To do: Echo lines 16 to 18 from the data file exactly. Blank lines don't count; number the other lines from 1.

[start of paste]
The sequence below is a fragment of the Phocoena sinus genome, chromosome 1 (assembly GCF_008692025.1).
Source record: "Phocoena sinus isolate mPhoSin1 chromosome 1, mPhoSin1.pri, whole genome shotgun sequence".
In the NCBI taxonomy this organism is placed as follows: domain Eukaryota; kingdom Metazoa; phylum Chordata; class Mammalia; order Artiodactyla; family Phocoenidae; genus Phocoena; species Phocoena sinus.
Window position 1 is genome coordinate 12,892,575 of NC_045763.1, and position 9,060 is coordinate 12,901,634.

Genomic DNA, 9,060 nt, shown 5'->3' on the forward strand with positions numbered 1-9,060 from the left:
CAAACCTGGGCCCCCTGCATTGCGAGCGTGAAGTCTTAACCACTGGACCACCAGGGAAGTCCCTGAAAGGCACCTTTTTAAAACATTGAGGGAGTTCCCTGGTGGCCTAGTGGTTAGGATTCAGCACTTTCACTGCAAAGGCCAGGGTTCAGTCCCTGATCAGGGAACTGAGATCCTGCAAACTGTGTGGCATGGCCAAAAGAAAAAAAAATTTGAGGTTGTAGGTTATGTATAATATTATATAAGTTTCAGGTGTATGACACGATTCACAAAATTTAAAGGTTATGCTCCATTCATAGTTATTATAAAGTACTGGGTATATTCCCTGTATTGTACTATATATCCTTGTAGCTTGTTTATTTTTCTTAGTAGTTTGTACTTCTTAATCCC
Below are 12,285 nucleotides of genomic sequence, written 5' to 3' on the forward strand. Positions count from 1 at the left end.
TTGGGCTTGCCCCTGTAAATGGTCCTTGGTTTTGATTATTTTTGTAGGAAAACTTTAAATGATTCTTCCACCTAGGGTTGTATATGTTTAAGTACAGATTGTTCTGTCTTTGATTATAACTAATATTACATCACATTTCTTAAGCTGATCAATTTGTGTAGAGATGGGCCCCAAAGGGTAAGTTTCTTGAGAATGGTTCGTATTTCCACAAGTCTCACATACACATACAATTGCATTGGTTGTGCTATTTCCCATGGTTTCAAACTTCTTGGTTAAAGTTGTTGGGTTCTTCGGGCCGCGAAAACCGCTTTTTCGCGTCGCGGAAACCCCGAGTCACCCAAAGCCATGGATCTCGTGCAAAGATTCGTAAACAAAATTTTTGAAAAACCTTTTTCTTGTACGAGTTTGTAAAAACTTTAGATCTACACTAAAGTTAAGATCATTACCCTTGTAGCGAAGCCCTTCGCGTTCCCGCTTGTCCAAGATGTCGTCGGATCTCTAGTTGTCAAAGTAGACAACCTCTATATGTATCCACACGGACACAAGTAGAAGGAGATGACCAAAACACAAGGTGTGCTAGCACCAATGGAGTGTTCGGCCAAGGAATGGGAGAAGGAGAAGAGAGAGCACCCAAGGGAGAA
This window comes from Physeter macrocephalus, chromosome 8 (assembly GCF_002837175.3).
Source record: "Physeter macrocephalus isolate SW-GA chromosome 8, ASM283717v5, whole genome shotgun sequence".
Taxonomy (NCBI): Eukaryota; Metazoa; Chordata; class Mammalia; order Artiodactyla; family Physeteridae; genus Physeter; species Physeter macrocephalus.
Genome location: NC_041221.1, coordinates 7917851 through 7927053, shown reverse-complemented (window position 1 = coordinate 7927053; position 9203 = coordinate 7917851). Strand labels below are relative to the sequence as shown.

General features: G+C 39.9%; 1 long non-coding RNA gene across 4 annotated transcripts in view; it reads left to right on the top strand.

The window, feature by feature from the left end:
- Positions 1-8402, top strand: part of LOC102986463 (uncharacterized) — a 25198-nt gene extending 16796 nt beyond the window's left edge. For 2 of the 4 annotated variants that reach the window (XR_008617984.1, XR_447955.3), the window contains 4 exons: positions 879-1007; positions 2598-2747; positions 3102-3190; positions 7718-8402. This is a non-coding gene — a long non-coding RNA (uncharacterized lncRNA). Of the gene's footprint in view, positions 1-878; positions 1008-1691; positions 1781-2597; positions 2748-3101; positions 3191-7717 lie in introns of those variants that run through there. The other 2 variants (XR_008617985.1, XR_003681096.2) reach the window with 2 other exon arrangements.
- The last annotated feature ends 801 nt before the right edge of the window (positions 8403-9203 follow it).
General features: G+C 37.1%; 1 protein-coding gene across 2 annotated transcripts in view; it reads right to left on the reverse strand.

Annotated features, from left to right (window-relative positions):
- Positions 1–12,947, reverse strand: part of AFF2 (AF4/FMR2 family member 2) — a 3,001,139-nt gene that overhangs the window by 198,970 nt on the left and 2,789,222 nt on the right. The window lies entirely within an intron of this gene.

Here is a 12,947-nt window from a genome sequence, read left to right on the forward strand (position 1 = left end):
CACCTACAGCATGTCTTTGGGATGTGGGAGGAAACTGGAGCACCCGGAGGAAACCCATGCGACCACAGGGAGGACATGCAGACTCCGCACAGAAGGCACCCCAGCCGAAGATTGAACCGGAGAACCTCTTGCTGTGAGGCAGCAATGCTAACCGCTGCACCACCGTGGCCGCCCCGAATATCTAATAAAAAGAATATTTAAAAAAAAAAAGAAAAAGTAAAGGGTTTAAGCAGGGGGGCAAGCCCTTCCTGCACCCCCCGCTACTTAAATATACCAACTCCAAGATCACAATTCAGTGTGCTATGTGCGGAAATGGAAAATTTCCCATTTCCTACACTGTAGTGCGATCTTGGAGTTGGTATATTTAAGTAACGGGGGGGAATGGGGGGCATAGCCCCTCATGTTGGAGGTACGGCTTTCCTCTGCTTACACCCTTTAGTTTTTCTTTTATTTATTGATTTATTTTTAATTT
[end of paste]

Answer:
- The last annotated feature ends 801 nt before the right edge of the window (positions 8403-9203 follow it).
General features: G+C 37.1%; 1 protein-coding gene across 2 annotated transcripts in view; it reads right to left on the reverse strand.

Annotated features, from left to right (window-relative positions):